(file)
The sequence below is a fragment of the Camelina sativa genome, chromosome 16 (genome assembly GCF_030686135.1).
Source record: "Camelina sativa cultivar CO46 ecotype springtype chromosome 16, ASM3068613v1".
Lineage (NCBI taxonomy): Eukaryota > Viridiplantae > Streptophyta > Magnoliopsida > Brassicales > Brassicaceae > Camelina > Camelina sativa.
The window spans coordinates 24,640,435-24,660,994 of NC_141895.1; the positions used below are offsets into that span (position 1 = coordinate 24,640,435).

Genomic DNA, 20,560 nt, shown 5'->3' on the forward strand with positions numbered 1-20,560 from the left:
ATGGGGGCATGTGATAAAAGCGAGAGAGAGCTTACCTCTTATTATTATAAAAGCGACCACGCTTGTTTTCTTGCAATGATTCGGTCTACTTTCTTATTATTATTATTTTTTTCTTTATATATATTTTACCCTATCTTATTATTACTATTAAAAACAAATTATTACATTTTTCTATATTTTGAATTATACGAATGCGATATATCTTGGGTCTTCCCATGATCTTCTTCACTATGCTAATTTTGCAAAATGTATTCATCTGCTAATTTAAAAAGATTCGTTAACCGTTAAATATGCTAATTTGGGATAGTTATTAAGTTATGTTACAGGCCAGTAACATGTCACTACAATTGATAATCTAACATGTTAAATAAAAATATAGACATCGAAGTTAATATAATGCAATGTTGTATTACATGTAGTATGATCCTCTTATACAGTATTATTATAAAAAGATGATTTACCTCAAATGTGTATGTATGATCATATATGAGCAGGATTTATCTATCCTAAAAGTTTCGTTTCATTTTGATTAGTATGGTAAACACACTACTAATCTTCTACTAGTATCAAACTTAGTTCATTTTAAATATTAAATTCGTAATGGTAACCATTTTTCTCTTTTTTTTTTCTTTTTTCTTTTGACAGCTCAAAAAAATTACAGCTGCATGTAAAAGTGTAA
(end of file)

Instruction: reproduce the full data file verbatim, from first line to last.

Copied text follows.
The sequence below is a fragment of the Camelina sativa genome, chromosome 16 (genome assembly GCF_030686135.1).
Source record: "Camelina sativa cultivar CO46 ecotype springtype chromosome 16, ASM3068613v1".
Lineage (NCBI taxonomy): Eukaryota > Viridiplantae > Streptophyta > Magnoliopsida > Brassicales > Brassicaceae > Camelina > Camelina sativa.
The window spans coordinates 24,640,435-24,660,994 of NC_141895.1; the positions used below are offsets into that span (position 1 = coordinate 24,640,435).

Genomic DNA, 20,560 nt, shown 5'->3' on the forward strand with positions numbered 1-20,560 from the left:
ATGGGGGCATGTGATAAAAGCGAGAGAGAGCTTACCTCTTATTATTATAAAAGCGACCACGCTTGTTTTCTTGCAATGATTCGGTCTACTTTCTTATTATTATTATTTTTTTCTTTATATATATTTTACCCTATCTTATTATTACTATTAAAAACAAATTATTACATTTTTCTATATTTTGAATTATACGAATGCGATATATCTTGGGTCTTCCCATGATCTTCTTCACTATGCTAATTTTGCAAAATGTATTCATCTGCTAATTTAAAAAGATTCGTTAACCGTTAAATATGCTAATTTGGGATAGTTATTAAGTTATGTTACAGGCCAGTAACATGTCACTACAATTGATAATCTAACATGTTAAATAAAAATATAGACATCGAAGTTAATATAATGCAATGTTGTATTACATGTAGTATGATCCTCTTATACAGTATTATTATAAAAAGATGATTTACCTCAAATGTGTATGTATGATCATATATGAGCAGGATTTATCTATCCTAAAAGTTTCGTTTCATTTTGATTAGTATGGTAAACACACTACTAATCTTCTACTAGTATCAAACTTAGTTCATTTTAAATATTAAATTCGTAATGGTAACCATTTTTCTCTTTTTTTTTTCTTTTTTCTTTTGACAGCTCAAAAAAATTACAGCTGCATGTAAAAGTGTAA